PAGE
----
Nelson Mandela has proven to be very popular in the Non-Fungible Token (NFT) space in a recent auction.
At the auction, an NFT version of anti-apartheid icon Nelson Mandela’s arrest warrant raised R 1,9 million, with funds going to a museum dedicated to the history of South Africa’s anti-apartheid struggle.
An NFT version of an arrest warrant for anti-apartheid icon Nelson Mandela has raised $130 550 at auction, with proceeds going towards a museum preserving the history of South Africa’s anti-apartheid struggle.
South Africa’s first democratic black president was arrested on 5 August 1962, and later jailed for 27 years
The reserve price at the Saturday night auction in Cape Town was R900 000. Still, the non-fungible tokens, or NFT, “sold for R1.9 million via a buyer online,” Ahren Posthumus, CEO of the digital auctioneer Momint said on Sunday.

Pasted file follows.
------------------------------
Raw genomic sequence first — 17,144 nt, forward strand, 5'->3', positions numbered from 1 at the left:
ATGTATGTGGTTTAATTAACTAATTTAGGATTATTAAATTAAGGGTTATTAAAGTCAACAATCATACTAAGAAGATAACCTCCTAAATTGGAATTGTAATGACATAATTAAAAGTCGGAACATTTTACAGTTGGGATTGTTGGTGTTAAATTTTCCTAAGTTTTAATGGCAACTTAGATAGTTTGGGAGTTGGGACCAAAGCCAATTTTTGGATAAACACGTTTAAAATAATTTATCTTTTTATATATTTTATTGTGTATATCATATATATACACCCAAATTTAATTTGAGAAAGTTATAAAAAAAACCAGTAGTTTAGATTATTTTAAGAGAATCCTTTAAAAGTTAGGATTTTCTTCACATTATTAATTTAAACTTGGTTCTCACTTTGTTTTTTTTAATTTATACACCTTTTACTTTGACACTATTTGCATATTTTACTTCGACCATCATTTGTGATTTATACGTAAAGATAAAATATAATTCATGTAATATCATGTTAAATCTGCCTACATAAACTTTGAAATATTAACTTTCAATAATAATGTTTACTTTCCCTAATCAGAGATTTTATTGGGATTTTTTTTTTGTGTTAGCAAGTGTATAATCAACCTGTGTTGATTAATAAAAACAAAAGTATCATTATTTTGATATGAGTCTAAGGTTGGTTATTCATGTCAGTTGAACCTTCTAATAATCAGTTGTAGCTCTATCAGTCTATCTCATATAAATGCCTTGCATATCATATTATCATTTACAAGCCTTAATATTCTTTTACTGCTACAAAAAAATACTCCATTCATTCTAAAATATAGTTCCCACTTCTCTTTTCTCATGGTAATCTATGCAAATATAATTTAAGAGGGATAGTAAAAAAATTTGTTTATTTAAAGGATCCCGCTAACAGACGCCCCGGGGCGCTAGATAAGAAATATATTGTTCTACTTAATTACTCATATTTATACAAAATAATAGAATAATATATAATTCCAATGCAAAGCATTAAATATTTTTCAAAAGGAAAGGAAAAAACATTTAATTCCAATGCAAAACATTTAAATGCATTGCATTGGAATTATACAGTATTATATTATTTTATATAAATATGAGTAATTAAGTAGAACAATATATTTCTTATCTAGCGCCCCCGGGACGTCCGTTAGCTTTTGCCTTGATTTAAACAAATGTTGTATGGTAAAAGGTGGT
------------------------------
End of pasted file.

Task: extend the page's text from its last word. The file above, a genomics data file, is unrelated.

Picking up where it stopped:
The buyer is based in the United Arab Emirates.
“Proceeds for the Mandela NFT will go to Liliesleaf museum to keep their doors open and stay afloat,” Posthumus told AFP.
Liliesleaf shut its doors in September 2021 due to financial difficulties.
Selling art as non-fungible tokens or NFTs uses the same technology as crypto-currencies such as Bitcoin. The buyer receives a verified digital token, proving the artwork is original.
“This is really a unique and novel way of generating income,” Liliesleaf Farm museum founder Nicholas Wolpe told AFP.
The original document, dated 1961, now yellowed, with gnarled edges and bearing staple holes on one side, is handwritten in English and Afrikaans.
It has been kept at the Liliesleaf Farm heritage site archives in Johannesburg since around 2006, said Wolpe.
Between 1961 and 1963, the landmark farm in an upscale northern Johannesburg suburb served as the secret headquarters and nerve centre of the then-banned African National Congress (ANC), which led the fight against white-minority rule.
Mandela hid there for some time under the guise of a farmworker, dressing in overalls, before leaving to raise funds abroad.